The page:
The highlight of the afternoon was the dedication of “Pop’s House.” This is the cottage in which the founders of the Brethren Volunteer Service (BVS) project at Falfurrias lived in the early years of that project. One of the early ministers was K.O. Thralls. He was well loved in the community and soon became known as Pop Thralls to everyone. Another family to occupy that house was Olin and Mary Mason. The district was honored to have some of the Thralls family at the event.
At the district conference last year, the delegates voted to provide materials to remodel the house, with the Falfurrias members doing the work. This work was done in one year. It is not only a charming house, but a true labor of love.
The Ministry Team interviewed Katie Carlin, of Monument, N.M., for licensing. The conference delegates approved. Lucinda Anderson conducted the Memorial Service. An auction was held to benefit the camping program. The delegates voted to sell the Thomas Church property.
Bob Krouse led in the closing worship service on Saturday morning, with the dedication of those who serve in the district for the new year.
— This report was provided by the Southern Plains District.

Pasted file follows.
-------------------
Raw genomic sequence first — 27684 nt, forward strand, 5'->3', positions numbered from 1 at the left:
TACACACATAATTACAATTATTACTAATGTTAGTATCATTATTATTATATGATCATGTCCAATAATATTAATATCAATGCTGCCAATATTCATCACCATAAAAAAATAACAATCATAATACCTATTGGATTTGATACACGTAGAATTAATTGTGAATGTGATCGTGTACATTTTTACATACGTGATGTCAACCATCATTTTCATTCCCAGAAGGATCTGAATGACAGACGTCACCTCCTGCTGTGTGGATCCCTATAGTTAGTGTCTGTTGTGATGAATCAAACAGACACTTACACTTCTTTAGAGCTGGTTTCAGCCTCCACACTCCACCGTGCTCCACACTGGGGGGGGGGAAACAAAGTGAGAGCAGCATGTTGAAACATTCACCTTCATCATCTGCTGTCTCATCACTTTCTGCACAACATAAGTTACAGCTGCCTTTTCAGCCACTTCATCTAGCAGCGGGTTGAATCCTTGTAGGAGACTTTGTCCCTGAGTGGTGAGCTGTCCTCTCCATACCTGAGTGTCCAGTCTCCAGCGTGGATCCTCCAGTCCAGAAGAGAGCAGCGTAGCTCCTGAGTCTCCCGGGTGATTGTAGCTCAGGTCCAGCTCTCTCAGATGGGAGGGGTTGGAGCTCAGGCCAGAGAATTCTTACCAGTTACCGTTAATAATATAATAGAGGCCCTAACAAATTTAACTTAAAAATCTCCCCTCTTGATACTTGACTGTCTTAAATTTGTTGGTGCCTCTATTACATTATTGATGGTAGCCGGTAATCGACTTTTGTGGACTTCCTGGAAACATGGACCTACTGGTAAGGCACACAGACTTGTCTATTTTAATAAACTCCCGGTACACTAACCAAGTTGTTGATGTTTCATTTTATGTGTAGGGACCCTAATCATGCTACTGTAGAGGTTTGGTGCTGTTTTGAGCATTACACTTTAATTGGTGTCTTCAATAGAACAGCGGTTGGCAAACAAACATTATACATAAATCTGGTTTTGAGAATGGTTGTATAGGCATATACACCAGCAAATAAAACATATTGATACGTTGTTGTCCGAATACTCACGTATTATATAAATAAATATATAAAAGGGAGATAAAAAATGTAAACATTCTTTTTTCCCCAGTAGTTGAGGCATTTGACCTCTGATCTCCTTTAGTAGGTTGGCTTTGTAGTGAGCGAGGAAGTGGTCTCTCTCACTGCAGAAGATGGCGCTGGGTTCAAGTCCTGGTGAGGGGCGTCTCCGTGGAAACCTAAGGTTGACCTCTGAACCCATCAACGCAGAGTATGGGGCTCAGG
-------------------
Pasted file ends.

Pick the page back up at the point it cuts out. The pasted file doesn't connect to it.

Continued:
3) Planning begins for upcoming junior and senior high youth events.
The Church of the Brethren Youth and Young Adult Ministry director Becky Ullom has announced initial planning for National Junior High Sunday this November, as well as next year’s National Junior High Conference and National Youth Sunday, and the next National Youth Conference (NYC) in 2014.
National Junior High Sunday will be held Nov. 4 on the theme, “Put on love,” based on Colossians 3:12-15. A logo, poster, and bulletin cover are available now at www.brethren.org/yya/resources. More worship resources will be posted in September.
Next year’s National Junior High Conference will take place June 14-16, 2013, at Elizabethtown (Pa.) College. For more information and to register, go to www.brethren.org/njhc. Registration opens Jan. 4, 2013.
Congregations are encouraged to celebrate National Youth Sunday on May 5, 2013, using the theme “In God’s Image…” (2 Corinthians 3:18). The National Youth Cabinet met recently to select this year’s focus and begin writing worship planning materials, which will be posted at www.brethren.org/yya/resources in September.
Dates for the next National Youth Conference have been announced as well. NYC will be held July 19-24, 2014, in Fort Collins, Colo. Applications for NYC 2014 coordinators are now being accepted. To request an application, contact the Youth and Young Adult Ministry Office at 800-323-8039 ext. 397 or email@example.com . The deadline for applications is Nov. 1, 2012.
4) McPherson College to celebrate 125 years.